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Kostas Drakakis, project manager for the divinity addition, said he and his colleagues at Harman-Cox Architects in Washington, D.C., are “always appreciative and open to ideas.” But the prospect of adding two arches, each of which required an additional two tons of limestone, was not met with enthusiasm. Eventually, howev er, Jones’ vision prevailed.


Photo by Reed Criswell


 Terry Hall, building coordinator, who has arranged for 78 at HartmanCox office moves during construction of the divinity addition, with Architects in Susan Pendleton Jones, director of special programs.

“At the time, those arches seemed undoable,” says Steven Hess, project manager with SKANSKA, which served as the general contractor. “But those arches really enrich the space. I commend Susan for being persistent.”

Adds architect Drakakis, “She pushed us to do certain things that made a big difference.”

Visualizing the three-level addition was akin to writing a sermon, says Jones. The “text” became the university’s motto of Eruditio et Religio. The library at the east end of the divinity building was the “the bookend for Eruditio,” says Jones. “Goodson Chapel became the opposite pole: Religio, which was appropriate given its placement beside Duke Chapel.”

The 53,000-square-foot addition/renovation created particular challenges for Building Coordinator Terry Hall, who oversaw a total of 78 office moves in just over a year for faculty and staff. The Alumni Memorial Common Room furnishings had to be moved so that space could serve as the Student Lounge during the past academic year.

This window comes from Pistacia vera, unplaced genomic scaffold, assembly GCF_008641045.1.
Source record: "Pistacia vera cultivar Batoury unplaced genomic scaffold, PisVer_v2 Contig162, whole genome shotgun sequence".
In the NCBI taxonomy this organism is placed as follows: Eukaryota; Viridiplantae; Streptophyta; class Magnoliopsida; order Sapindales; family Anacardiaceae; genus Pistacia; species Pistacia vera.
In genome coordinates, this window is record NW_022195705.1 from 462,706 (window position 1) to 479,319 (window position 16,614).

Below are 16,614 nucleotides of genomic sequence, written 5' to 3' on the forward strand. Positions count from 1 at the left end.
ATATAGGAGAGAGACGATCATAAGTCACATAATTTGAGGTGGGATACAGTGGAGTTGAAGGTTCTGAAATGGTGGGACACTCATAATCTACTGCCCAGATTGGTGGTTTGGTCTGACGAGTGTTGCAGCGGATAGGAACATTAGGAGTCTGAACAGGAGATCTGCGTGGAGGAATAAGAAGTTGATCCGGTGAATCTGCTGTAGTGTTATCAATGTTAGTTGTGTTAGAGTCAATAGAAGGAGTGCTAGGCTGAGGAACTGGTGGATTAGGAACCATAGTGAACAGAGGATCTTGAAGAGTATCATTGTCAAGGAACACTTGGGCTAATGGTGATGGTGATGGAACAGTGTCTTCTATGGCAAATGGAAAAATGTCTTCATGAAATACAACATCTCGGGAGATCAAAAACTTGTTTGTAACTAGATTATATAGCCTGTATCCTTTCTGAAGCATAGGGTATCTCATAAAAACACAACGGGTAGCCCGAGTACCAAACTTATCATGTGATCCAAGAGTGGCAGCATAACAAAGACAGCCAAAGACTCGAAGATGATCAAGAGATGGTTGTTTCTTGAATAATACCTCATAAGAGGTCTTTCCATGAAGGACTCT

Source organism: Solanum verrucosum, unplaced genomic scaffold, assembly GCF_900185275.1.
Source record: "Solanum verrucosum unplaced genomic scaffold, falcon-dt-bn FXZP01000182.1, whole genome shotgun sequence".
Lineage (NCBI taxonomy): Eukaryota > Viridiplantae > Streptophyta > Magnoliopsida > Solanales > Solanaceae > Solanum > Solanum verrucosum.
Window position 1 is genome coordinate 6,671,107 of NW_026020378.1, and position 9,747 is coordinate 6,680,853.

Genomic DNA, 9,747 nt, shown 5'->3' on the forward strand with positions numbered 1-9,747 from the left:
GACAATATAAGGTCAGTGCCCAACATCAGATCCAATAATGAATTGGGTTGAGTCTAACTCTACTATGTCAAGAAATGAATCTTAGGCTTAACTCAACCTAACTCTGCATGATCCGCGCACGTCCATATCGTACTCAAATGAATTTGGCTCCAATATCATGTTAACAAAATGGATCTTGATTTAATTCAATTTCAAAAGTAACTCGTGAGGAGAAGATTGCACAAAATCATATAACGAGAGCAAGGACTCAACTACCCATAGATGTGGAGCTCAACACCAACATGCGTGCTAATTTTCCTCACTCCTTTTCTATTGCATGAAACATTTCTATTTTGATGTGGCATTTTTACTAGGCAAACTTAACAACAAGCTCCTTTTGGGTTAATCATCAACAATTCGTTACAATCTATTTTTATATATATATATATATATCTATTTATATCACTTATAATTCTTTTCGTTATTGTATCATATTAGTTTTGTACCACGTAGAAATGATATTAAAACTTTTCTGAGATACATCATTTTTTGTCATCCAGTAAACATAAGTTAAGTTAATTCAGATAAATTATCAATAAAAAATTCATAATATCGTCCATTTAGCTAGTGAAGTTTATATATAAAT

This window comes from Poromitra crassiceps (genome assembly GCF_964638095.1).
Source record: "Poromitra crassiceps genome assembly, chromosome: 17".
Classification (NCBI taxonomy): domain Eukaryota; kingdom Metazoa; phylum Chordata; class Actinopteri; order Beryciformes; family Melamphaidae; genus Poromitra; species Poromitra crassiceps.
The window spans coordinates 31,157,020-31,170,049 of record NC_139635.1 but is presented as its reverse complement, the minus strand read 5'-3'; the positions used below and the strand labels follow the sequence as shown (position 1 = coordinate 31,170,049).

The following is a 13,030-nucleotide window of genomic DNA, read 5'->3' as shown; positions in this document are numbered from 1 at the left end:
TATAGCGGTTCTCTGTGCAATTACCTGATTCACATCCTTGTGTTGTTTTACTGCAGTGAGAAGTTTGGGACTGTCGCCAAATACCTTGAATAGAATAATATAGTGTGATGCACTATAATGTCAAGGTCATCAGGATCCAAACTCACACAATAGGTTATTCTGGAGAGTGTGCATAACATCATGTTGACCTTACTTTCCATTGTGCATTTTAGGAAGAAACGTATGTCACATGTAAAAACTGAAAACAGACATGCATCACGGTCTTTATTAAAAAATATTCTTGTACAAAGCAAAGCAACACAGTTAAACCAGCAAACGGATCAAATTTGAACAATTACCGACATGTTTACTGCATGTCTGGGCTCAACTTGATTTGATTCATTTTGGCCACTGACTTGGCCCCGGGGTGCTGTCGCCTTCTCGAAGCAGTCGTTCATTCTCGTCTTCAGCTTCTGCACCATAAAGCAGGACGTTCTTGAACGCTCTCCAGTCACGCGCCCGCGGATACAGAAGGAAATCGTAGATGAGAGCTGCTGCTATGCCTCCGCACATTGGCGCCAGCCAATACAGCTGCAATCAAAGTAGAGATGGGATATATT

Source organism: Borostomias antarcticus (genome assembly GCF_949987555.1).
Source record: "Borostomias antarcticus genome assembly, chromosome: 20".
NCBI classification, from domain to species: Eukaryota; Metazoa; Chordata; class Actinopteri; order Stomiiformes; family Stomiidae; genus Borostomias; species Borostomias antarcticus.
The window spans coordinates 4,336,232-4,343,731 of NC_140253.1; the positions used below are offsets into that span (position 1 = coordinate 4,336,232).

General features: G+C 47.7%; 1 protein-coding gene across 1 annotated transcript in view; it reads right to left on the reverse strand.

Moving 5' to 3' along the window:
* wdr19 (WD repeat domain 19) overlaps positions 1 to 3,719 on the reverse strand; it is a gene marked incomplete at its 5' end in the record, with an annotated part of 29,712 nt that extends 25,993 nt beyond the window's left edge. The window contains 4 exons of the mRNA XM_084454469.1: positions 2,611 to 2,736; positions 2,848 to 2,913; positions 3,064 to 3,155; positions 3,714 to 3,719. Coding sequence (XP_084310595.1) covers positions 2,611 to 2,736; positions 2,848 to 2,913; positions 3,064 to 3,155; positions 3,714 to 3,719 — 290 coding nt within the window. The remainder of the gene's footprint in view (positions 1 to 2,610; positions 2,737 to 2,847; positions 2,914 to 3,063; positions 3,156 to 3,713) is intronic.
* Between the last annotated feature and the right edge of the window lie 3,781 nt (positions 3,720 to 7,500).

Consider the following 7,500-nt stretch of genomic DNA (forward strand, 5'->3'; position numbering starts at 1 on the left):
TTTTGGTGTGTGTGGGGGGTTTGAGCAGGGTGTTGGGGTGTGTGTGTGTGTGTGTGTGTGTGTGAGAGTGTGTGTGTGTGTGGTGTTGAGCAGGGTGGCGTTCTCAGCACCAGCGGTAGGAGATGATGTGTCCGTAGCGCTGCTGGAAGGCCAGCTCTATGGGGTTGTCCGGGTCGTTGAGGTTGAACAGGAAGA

“Each move has a domino effect on the next,” says Hall, who came to the divinity school with 21 years experience as a moving coordinator. Changing offices and furniture—particularly with the noise and inconvenience of major construction—can be stressful for all involved, adds Hall.

Creating space that enhanced hospitality and community was primary—whether in planning for a new office suite for admissions and student life, a new bookstore adjacent to the refectory and terrace, the placement of restrooms, or designing hallways wide enough to allow for facultystudent conversation without impeding traffic.

A building committee, which included students, worked from a needs assessment conducted at the outset of the project. “We really kept students in mind in creating the new space,” says Jones.

The foundation of Jones’ vision was her own theological formation at Duke. Raised in a fundamentalist Southern Baptist church, she chose to attend seminary at Duke in 1980 to “get away from hearing the Bible taught and preached in distorted ways.

“Duke Divinity School was the first place where I felt I had a ‘theological home’ — a place where people spoke a language that I wanted to learn,” she says. “Using that language—the language of Scripture—to help shape the new building is especially meaningful for me.

“I believe that ‘people shape spaces,’ but ‘spaces also shape people’ in the way they are configured and lived in,” says Jones. “As one of the architects said many times, ‘This isn't a project, it's a privilege.’” 

 

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DIVINITY Online Edition :: Winter 2004 Volume 3 Number 2 Duke Divinity School